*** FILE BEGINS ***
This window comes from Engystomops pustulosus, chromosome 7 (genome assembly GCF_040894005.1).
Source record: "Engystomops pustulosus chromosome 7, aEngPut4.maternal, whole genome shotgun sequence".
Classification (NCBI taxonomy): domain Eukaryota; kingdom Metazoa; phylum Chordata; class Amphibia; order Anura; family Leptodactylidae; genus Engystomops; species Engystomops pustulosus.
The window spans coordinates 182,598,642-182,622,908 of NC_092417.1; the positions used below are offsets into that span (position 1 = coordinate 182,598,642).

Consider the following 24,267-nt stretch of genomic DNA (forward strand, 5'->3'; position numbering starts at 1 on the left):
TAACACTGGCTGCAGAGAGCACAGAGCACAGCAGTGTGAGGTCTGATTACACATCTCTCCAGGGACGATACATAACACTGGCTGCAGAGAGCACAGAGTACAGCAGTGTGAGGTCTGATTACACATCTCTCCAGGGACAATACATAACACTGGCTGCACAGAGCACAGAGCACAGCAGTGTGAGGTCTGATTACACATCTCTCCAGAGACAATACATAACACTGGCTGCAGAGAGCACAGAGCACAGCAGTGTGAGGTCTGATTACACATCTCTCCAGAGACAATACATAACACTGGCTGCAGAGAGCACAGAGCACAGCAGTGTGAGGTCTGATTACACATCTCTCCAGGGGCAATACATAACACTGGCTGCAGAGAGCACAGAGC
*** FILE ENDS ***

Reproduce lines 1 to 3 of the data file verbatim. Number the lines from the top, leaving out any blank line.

This window comes from Engystomops pustulosus, chromosome 7 (genome assembly GCF_040894005.1).
Source record: "Engystomops pustulosus chromosome 7, aEngPut4.maternal, whole genome shotgun sequence".
Classification (NCBI taxonomy): domain Eukaryota; kingdom Metazoa; phylum Chordata; class Amphibia; order Anura; family Leptodactylidae; genus Engystomops; species Engystomops pustulosus.